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Sixth-graders voice wishes and give a little advice

I never thought I’d find the Holy Grail of student success in, of all places, the Trader Joe’s customer service line.

The posted sign proudly read that employees’ goal was “to provide the highest quality of customer satisfaction delivered with a sense of warmth, friendliness, fun, individual pride and company spirit."

Then it occurred to me. In the raging debates over how to improve our schools, maybe the answers ought to come not just from teachers, politicians or specialists with 20 acronyms after their names. Maybe we need to ask the customers — our students — for their thoughts.

So that’s what we did in the closing weeks of the 2015 school year. My sixth-graders came up with a pretty thorough list of critiques and pipe dreams. Some of them were pretty convincing; others, not so much. But in all of them, somewhere between the scribbled lines and eraser marks were the aches of students who just want to be heard.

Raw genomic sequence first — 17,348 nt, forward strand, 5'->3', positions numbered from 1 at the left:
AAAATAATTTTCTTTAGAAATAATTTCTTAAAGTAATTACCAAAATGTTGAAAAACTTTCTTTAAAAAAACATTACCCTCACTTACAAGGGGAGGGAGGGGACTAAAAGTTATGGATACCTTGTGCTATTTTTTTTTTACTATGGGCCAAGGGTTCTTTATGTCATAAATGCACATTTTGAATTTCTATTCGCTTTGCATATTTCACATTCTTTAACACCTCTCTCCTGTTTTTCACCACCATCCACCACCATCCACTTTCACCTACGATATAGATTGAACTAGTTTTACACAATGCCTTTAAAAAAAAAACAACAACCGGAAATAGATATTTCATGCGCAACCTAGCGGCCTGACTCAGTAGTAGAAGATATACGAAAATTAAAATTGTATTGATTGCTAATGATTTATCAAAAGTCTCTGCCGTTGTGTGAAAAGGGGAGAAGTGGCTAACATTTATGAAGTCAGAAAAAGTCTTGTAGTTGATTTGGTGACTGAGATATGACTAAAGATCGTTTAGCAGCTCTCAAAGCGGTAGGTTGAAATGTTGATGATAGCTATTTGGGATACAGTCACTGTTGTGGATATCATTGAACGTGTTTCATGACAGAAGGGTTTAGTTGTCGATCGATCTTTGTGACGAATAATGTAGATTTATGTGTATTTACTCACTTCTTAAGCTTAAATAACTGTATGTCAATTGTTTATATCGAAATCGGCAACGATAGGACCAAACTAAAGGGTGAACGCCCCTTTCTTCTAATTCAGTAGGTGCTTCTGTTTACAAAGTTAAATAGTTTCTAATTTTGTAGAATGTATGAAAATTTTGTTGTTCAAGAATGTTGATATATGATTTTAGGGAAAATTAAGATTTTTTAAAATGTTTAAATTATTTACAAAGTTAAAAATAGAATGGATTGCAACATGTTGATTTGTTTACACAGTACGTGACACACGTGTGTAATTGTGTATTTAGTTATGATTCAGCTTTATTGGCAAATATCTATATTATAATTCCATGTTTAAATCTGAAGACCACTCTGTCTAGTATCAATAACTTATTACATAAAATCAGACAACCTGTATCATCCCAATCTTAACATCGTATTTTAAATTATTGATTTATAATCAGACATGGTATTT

So without further ado, this is what they had to say:

You don’t have to go to business school to know that a client has to have a say in what we consider to be in his or her best interest. And while I suppose I can’t humor all of the demands my 126 tweens would make of me, maybe I can at least show them a little of the real world they need: the one where people listen for a change.

Mario Penalver has master's degrees in education from Pacific Lutheran University and in humanities from the University of Chicago. A community theater director and actor by night, by day he teaches English at Truman Middle School in Tacoma. He is one of six reader columnists who write for this page. On Twitter at @astramario.